Autumn (Tokyo Studio)

Unfinished business

December 4th, 2008

I have nominated December 4th as the date of this posting. This was the day I dreaded even before I left Australia in September. What will it be like returning home after being away for 3 months – having lived in a place I had always been curious about and always wanted to visit?

When I was a child, my family used to visit my maternal grandparents who lived in Vancouver during our summer holidays. For a child the period of 2 months was like a lifetime. When it was time to leave, the realisation that the holidays had come to an end and the thought of seperation by an unimaginable distance would induce great saddness in me. This melancholy would continue for a couple of weeks until school started.

On the flight bound for Sydney I immersed myself back into English-speaking culture by watching endless movies and tv shows. Alain de Botton’s The Art of Travel was offered in the glossy in-flight entertainment booklet as another exotic ‘travel’ program. As in the book, de Botton raised some fundamental issues about travel and presented some quirky alternatives as inspired by artists, writers and philosophers. When it was time to return home, he wondered how we could face life after travel with just a little less gloom.

To that end, he toured London with a bus-load of Japanese tourists in an attempt to see his hometown through the eyes of an eager traveler. By (temporarily) confiscating the tourists’ cameras and providing them instead with pencils and paper to draw the famous sites they were admiring, de Botton introduced the teachings of John Ruskin: that is to know and to learn through drawing as an act of seeing.

Seeing with fresh eager eyes in one’s own town is a difficult business, can it be achieved? Perhaps an almanac can help….? But in what form? Any suggestions?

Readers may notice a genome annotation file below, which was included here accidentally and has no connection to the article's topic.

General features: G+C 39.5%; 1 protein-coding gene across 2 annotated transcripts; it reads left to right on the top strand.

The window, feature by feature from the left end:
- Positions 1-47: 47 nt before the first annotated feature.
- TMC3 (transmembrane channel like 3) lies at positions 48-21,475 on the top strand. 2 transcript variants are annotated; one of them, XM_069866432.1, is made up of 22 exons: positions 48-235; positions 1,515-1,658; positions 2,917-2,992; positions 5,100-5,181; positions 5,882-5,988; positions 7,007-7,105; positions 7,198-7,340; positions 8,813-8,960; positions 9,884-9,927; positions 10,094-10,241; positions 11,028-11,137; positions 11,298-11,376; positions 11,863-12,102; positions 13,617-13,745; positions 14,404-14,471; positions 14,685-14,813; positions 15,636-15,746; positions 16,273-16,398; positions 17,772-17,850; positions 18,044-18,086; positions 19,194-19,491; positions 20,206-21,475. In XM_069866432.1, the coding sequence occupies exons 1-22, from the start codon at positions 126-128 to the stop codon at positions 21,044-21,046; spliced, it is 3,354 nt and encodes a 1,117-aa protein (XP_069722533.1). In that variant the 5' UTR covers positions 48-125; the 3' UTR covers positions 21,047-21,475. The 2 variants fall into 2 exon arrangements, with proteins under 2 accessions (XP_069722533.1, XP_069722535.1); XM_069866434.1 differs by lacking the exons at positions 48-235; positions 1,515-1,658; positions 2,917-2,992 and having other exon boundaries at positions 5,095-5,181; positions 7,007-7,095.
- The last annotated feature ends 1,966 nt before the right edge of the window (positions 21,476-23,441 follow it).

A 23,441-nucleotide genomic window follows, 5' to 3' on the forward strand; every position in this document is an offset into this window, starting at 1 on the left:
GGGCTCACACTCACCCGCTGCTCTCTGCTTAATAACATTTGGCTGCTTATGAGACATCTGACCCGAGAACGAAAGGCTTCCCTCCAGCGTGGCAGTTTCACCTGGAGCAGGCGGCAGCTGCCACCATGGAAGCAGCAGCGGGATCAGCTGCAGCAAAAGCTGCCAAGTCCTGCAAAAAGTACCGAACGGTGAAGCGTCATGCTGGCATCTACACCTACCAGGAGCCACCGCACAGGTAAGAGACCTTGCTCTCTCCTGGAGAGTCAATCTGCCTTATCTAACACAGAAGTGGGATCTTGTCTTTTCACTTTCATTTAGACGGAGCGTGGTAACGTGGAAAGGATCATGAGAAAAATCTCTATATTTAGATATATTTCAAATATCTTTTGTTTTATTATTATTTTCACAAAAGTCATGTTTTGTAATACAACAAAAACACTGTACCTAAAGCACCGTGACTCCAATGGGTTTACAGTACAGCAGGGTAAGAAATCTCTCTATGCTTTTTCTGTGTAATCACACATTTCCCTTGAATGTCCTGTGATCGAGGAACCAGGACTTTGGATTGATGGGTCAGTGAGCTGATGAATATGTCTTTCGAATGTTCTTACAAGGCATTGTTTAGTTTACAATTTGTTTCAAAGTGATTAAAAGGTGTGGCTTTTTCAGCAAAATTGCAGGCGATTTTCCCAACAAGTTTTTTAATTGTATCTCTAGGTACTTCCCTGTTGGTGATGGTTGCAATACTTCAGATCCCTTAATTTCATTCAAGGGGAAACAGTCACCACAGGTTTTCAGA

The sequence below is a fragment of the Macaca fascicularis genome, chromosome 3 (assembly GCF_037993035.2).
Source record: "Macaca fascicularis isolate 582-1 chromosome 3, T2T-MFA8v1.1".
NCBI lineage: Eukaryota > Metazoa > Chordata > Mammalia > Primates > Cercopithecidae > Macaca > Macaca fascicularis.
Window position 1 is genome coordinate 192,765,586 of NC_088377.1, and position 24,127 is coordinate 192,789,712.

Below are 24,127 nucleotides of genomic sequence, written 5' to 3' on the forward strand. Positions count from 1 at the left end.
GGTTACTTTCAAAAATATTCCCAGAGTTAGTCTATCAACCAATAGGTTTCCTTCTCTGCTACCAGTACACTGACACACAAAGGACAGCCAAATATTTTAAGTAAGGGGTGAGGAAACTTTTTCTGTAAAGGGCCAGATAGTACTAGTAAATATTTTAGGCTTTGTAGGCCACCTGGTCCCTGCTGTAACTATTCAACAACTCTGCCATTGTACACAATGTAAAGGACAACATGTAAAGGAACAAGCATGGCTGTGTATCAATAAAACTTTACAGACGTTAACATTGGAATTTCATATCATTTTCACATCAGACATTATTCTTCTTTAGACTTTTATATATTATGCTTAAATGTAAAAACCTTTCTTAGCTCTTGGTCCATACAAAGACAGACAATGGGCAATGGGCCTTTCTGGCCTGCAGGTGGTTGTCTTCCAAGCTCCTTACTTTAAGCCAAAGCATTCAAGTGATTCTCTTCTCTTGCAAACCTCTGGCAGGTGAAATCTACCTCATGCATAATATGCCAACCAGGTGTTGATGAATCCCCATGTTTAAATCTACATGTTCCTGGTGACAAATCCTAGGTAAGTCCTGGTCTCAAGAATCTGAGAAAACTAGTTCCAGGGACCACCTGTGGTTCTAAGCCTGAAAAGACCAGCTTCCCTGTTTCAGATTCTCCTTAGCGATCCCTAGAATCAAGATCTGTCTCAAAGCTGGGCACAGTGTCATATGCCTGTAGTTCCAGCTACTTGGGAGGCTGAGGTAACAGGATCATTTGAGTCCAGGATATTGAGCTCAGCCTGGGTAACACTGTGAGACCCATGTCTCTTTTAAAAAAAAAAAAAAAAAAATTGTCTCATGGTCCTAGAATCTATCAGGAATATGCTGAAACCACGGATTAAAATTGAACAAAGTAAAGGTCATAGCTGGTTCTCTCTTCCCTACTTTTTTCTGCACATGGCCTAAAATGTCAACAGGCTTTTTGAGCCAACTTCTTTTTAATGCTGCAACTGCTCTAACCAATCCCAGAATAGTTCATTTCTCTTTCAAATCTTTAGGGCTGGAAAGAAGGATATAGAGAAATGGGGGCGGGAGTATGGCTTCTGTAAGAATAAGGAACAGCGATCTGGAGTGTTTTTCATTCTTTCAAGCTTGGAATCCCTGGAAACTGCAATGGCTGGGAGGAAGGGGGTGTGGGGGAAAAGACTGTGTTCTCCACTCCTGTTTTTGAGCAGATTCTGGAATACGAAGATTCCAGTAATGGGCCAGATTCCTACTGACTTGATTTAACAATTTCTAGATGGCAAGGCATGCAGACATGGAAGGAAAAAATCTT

3 Responses to “Unfinished business”

  1. 1 Lucas in Petersham
    December 17th, 2008 at 10:49 am

    provocative question!

    These same questions haunted me after I finished my blog project Bilateral Kellerberrin in WA in 2005. I had had an amazing time “getting to know the townsfolk” 2000km from home, and when I got back to my own suburb, I was struck by how little I knew my own neighbours. So I decided to do the exact same project at home: Bilateral Petersham, in 2006.

    So that is my suggestion to you – don’t think about it too much, just start the “Summer Almanac” from Austinmer, one entry per day, continue with the postcards and see what happens. In my experience, the process of blogging brings you those fresh eyes, even wen you are in your own town. I want to hear about you guys going to the Asquith Street Christmas Party. He he.

    You know, it’s funny – since you guys got back from Japan, I know less about what you’re doing than when you were away. Even though you’re only an hour’s drive distance.

  2. 2 Silvia kwon
    December 19th, 2008 at 6:54 pm

    I am not sure if there is a ‘resolution’ to this phenomenon. I like Lucas’ suggestion and maybe he is braver socially than I, but part of the modern experience of home is such that we are all a little bit cacooned; whether it is due to ready made entertainment in every home, internet providing a way of finding like minded people etc. I don’t necessarily disagree with this. Perhaps the intrinsic nature of home is familiarity and as a result things may feel a little less interesting but I think the point is to keep renewing within the familiar and continuing to be inspired in your day to day routine..

  3. 3 Jo Law
    January 5th, 2009 at 12:29 pm

    Following the advice of Lucas and encouraged by others, I ventured forth with the Seasonal Almanac a month after the Autumn Almanac finished. See: to read about the project and for the first post.